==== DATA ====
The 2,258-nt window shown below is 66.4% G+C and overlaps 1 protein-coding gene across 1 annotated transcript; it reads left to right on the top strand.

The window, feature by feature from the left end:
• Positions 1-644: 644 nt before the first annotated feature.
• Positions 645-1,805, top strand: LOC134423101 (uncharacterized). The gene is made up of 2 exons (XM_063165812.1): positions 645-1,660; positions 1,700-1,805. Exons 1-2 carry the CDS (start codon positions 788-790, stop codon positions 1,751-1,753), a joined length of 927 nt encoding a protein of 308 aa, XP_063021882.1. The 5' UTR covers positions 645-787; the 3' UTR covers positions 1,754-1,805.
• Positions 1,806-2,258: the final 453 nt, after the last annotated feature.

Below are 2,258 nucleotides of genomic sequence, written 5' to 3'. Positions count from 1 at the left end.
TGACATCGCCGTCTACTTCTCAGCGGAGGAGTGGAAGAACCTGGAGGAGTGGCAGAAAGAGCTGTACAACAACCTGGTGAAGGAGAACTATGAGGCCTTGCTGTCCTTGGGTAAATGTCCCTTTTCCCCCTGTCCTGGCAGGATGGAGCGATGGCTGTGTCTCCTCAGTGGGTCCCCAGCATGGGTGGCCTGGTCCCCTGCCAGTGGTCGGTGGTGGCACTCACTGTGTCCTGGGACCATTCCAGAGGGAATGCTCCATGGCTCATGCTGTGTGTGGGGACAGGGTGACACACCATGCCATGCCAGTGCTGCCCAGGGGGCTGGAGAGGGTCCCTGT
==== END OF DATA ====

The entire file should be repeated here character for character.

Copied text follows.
The 2,258-nt window shown below is 66.4% G+C and overlaps 1 protein-coding gene across 1 annotated transcript; it reads left to right on the top strand.

The window, feature by feature from the left end:
• Positions 1-644: 644 nt before the first annotated feature.
• Positions 645-1,805, top strand: LOC134423101 (uncharacterized). The gene is made up of 2 exons (XM_063165812.1): positions 645-1,660; positions 1,700-1,805. Exons 1-2 carry the CDS (start codon positions 788-790, stop codon positions 1,751-1,753), a joined length of 927 nt encoding a protein of 308 aa, XP_063021882.1. The 5' UTR covers positions 645-787; the 3' UTR covers positions 1,754-1,805.
• Positions 1,806-2,258: the final 453 nt, after the last annotated feature.

Below are 2,258 nucleotides of genomic sequence, written 5' to 3'. Positions count from 1 at the left end.
TGACATCGCCGTCTACTTCTCAGCGGAGGAGTGGAAGAACCTGGAGGAGTGGCAGAAAGAGCTGTACAACAACCTGGTGAAGGAGAACTATGAGGCCTTGCTGTCCTTGGGTAAATGTCCCTTTTCCCCCTGTCCTGGCAGGATGGAGCGATGGCTGTGTCTCCTCAGTGGGTCCCCAGCATGGGTGGCCTGGTCCCCTGCCAGTGGTCGGTGGTGGCACTCACTGTGTCCTGGGACCATTCCAGAGGGAATGCTCCATGGCTCATGCTGTGTGTGGGGACAGGGTGACACACCATGCCATGCCAGTGCTGCCCAGGGGGCTGGAGAGGGTCCCTGT